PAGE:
”I kind of draw like you’re walking through the forest, where you don’t really know where you’re going, and you just start from some point and randomly travel through the paper until you get to a place where you finally reach your destination.” Condo studied music theory at college, but soon realised that it was too formal and rigid for him, and that he needed an art form that would give him more freedom. However, he still approaches his art like a musician, working fast and following the rhythm of the drawing or painting without “missing any of the notes.” The tempo, he feels, is very important when it comes to art.

Condo wants his work to contain clear references to the different artists – from Picasso to Velasquez – they’re inspired by, but with a twist. His painting or drawings are about finding a way in which one can capture a person’s humanity through a portrait – capturing not just the outside but also the inside. Moreover, Condo aims to “turn negatives into positives”, portraying “the ordinary characters that make up our lives, whether it’s the janitor or the bus driver or the school teacher or the principal or the mailman or the truck driver. These are not the glamorous people that you see on the cover of Vogue Magazine, but they are what the world is composed of. And to give them a spot in the world is what I always admired about Rembrandt to a certain degree.”

“I love drawing as much as painting, so why not make your paintings from your drawings, but literally have there be no defined sort of hierarchy between the two mediums?” Condo started making “drawing-paintings”, where you can’t distinguish paint from pastel, or a line made with a paintbrush or a line drawn in from and thus making the two mediums equal: “There’s no real difference between figurative painting or abstract painting, ‘cause it’s all painting to begin with. You don’t have to follow any rules as a painter. If you’re making an abstract painting it doesn’t mean eventually it can’t morph into a figurative one.”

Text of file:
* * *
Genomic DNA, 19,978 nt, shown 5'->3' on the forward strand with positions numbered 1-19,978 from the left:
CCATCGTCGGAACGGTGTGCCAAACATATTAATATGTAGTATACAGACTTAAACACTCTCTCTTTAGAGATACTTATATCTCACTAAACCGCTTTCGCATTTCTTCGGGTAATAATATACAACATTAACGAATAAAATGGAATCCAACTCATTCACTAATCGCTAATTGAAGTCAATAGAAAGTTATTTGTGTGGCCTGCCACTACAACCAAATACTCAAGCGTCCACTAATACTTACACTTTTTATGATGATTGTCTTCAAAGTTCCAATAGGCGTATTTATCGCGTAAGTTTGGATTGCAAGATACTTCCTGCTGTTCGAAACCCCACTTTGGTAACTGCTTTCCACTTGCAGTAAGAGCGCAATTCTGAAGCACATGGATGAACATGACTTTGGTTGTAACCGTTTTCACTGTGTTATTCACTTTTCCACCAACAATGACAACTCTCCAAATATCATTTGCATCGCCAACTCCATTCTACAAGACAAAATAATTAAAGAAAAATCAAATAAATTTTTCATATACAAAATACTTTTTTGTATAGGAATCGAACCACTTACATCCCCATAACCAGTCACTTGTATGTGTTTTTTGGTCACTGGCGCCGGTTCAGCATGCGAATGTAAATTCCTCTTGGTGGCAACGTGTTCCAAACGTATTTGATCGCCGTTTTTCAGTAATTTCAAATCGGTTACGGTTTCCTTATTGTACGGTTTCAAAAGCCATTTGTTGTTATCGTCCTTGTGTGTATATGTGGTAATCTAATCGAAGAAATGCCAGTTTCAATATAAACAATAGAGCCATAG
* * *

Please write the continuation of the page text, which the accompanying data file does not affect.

When a famous art historian asked Condo what he called the form of work he did, Condo thought of the description “artificial realism”. Artificial realism gives the painter the opportunity to go back and paint something in a realistic way while still portraying all that which is artificial in our world. In continuation of this, he finds that now everything seems to be “artificial realism” with the fake news that is all around us: “Art is the truth, and everything else is a lie.”

George Condo is an American contemporary visual artist working in the mediums of painting, drawing, sculpture, and printmaking. Condo mixes input from art history’s masters – such as Velasquez, Manet, and Picasso – with elements of American Pop Art. He distorts and renews this material so that it stands out and becomes his own: a kind of strange hybrid that blurs boundaries between the comic and the tragic, the grotesque and the beautiful, the classic and the innovative. As part of the wild art scene in New York in the early 1980s, Condo was close to painters such as Jean-Michel Basquiat and Keith Haring, and worked for Andy Warhol’s Factory, applying diamond dust to silkscreen. Condo’s work is in the permanent collections of MoMA, the Whitney Museum, The Solomon R. Guggenheim Museum and the Metropolitan Museum of Art in New York, the Broad Foundation in Los Angeles, Tate Gallery in London, Centre George Pompidou in Paris and Astrup Fearnley Museum of Modern Art in Oslo, among others. He is the recipient of an Academy Award from the American Academy of Arts and Letters (1999) and the Francis J. Greenberger Award (2005). Condo lives and works in New York City.

George Condo was interviewed by Kasper Bech Dyg at his studio in Soho, New York City in September 2017.